24. Juli 2020
The Copy Room: Tracing a Local Product in a Globalized World
With the installation The Copy Room the artist and designer Ebru Kurbak created a very special work for the “Global/Local” section of the MAK DESIGN LAB. In her contribution for the MAK-Blog she shares some thoughts on the notions of authenticity and locality of hand-made products today in our overly globalized world.
The work titled The Copy Room was created specially for the reinstallation of the MAK Design Lab. In conversation with the Design Lab curators, mischer′traxler studio (Katharina Mischer, Thomas Traxler), Janina Falkner, New Concepts for Learning, MAK and Marlies Wirth, Curator, Digital Culture and MAK Design Collection, and in response to their chosen theme “Global/Local”, I engaged with the intricate story of one particular product for this work: the Hereke carpet of Turkey. These carpets exemplify knowledge and skills that had been tied to precise physical locale, an ideal that is tricky in our day.
I conceived and titled the work in reference to the petit and dimly lit room it was intended for, and wanted The Copy Room to reflect the complexity of the notions of authenticity and locality of hand-made products today in our overly globalized world.
A Product with History
Hereke hand-knotted silk carpets were first made in the second half of the 19th century at the Imperial Manufactory of the Ottoman Empire. Located about 60 km away from Istanbul in the little coastal town Hereke, the factory was in charge of decorating the Ottoman palaces with high quality woven fabrics as well as wool and silk carpets. In time, the fine silk carpets woven at this one factory began to imply a certain style that spread to the whole region and the name “Hereke carpet” started to signify a specific type of regional carpet with distinct technical and aesthetic properties.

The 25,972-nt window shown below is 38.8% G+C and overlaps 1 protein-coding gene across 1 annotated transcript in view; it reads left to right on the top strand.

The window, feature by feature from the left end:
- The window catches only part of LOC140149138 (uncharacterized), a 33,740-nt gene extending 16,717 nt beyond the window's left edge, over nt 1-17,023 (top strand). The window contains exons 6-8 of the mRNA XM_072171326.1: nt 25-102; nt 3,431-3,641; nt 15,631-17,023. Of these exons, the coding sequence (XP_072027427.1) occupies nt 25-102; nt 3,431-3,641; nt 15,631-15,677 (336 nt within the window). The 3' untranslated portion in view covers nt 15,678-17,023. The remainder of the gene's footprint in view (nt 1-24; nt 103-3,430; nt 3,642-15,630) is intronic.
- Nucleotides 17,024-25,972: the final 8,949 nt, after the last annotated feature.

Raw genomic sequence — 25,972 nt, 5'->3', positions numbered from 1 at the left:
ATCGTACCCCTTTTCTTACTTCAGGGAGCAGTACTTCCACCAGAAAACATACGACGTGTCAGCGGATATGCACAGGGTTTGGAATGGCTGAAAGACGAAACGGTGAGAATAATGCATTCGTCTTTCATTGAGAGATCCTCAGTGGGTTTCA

Hereke silk carpets are typically made of pure high quality silk from Bursa, Turkey. They are extra fine and high-density carpets that contain above a hundred knots per square centimeter and therefore require a single weaver to be committed to weaving a single carpet for many years. As many other oriental rugs did in the 20th century, the Hereke carpet found its way into the Western market as an exquisite and authentic product.
The Chinese Copy
In 2012, the Hereke carpet became the subject of some particular news that spread across Turkish media. According to the reports, the carpets were being copied and distributed to the global markets by Chinese manufacturers. This of course might come as expected to many of us that are aware of the distinctive copy culture in China. But, an interesting detail carried the story beyond a typical case of counterfeit. The town of Hereke in fact no longer officially existed as a municipality in Turkey since 2009 as its people had immigrated to larger cities in Turkey and abroad and Hereke’s status as a “town” had to be terminated due to its low population. The news that spread argued that China not only copied the product but also made use of the inexistence of Hereke on paper and named one of its industrial zones the “Hereke Industrial Zone” to be able to label their products as “Made in Hereke”.
Outsourced Heritage: The “Chinese Hereke”
Had China really copied a town just to be able to label a product? This claim might as well be fiction that was inspired by the recent Chinese practice of copying towns such as Hallstatt and Venice. The existence of Hereke style carpets woven in China, on the other hand, is a fact, and unravels many questions concerning what is “authentic” and what is a “copy” today when it comes to hand-made products.